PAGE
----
Juicing Your Way to Health
To curb the summer heat, many of us turn to juicing or pulping for refreshment and hydration. Juicing is an easy way to assimilate all the vitamins and minerals that would normally take an hour to digest after eating fruits and vegetables.
Our bodies can uptake the powerful enzymes and phytochemicals from juiced veggies and fruits in only 15 minutes. Rich in vitamins A, C and E, along with minerals like iron, potassium, iodine, magnesium and selenium, juices are incredibly easy to digest, saving the body much time and energy. It allows for the body to rest while detoxifying and cleansing itself.
In with the Good, Out with the Bad
Our cells are composed mainly of water. Juicing, along with ideal water intake, aids to replenish lost fluid on a hot day, provides the body with the necessary vitamins and minerals, alkalizes our body (for ideal PH balance) and is vital for proper immune and metabolic function. Furthermore, juicing is rich in chlorophyll, a unique structure that enhances the body’s ability to produce hemoglobin. Raw juice has a laxative effect, which aids the body in detoxification. It rids the body of unwanted toxins in the digestive tract and colon. It has been known to restore an unbalanced metabolism, stabilize mood, clear the skin, and generally make one feel lighter.
Juice is rich in antioxidants, which counteract the free radicals that can cause cellular damage, aging and susceptibility to cancers. Yes, raw juice contains natural sugars, and may not be suitable for all individuals (considerations include diabetes, hypoglycemia and metabolic issues), and should always accompany a well-balanced diet. The sugars that are typically found in raw juices are bundled from the fruits and raw veggies that are rich in enzymes, vitamins, minerals and other phytochemicals. You won’t find these in refined sugar, e.g. store bought juices, soft drinks, candies and pastries; these natural sugars will deliver energy without the nasty chemicals or fat. That said, juicing alone is not ideal for your overall health and wellness. As juicing diets are complex in nature, they should be done under the supervision and guidance of a health care provider (a naturopathic doctor or a registered nutritionist).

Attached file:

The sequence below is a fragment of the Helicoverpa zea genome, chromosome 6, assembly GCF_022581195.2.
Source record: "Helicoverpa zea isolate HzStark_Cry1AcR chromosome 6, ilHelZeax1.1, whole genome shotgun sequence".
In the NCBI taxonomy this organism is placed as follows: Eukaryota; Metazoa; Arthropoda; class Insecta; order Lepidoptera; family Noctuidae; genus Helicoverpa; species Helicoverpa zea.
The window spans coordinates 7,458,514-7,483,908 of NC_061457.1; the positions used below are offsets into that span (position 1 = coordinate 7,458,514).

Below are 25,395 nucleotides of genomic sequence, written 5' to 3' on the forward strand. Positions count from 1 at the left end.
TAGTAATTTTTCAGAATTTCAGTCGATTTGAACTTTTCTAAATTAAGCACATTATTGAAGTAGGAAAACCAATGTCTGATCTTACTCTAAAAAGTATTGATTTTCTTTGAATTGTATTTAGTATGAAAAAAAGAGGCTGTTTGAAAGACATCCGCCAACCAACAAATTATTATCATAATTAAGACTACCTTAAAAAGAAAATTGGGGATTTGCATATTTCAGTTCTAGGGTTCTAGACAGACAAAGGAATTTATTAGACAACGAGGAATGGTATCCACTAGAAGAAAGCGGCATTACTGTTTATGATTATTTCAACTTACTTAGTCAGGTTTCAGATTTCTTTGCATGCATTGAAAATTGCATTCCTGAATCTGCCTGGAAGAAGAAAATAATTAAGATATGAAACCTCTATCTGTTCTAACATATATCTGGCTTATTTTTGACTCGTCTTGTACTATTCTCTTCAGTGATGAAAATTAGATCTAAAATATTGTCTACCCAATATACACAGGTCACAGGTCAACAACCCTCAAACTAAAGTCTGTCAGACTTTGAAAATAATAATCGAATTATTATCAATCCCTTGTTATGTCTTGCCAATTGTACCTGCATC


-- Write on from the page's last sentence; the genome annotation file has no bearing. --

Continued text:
Juicing versus Pulping
Raw juicing or pulping is best, for these contain “life force,” a living power that is present in all living plants. This force is a natural, vital quality that is lost when juices are processed and stored. In pulping, the fibre of the fruits and vegetables is blended into the drink. When fruits and veggies are pulped, their fibre is retained, along with their incredible vitamins, minerals and phytochemicals, much like in juicing.
Personally, I prefer pulping to juicing, as the fibre (cellulose, pectin, lignin an hemicellulose) is the powerhouse ingredient for lowering cholesterol, and reducing the risk of heart disease and cancers. It binds onto unwanted toxins and detoxifies the body, works to keep you feeling fuller for longer, and balances blood sugar irregularities. Moreover, insoluble fibre assists in colon health, and works to maintain ideal body composition and a healthy waistline!
Tip: green juices are best consumed through a straw. Blends that are made with dark leafy greens, lemons or beets contain pigments that can build up on your tooth enamel and can stain your smile.
Serving size for 2
• 3 fresh dandelions (roots and leaves)
• 2 radishes
• 1 handful of watercress
• 1 handful of arugula or kale
• 1 apple
• 1/2 lemon
• 1/2 inch of ginger root
• 1 cucumber
• 2 cups green grapes
• 1 handful of fresh mint
• 2 apples
• 1/2 lime
For optimal results, juice with organic and local produce and consume the juices as soon as they are prepared.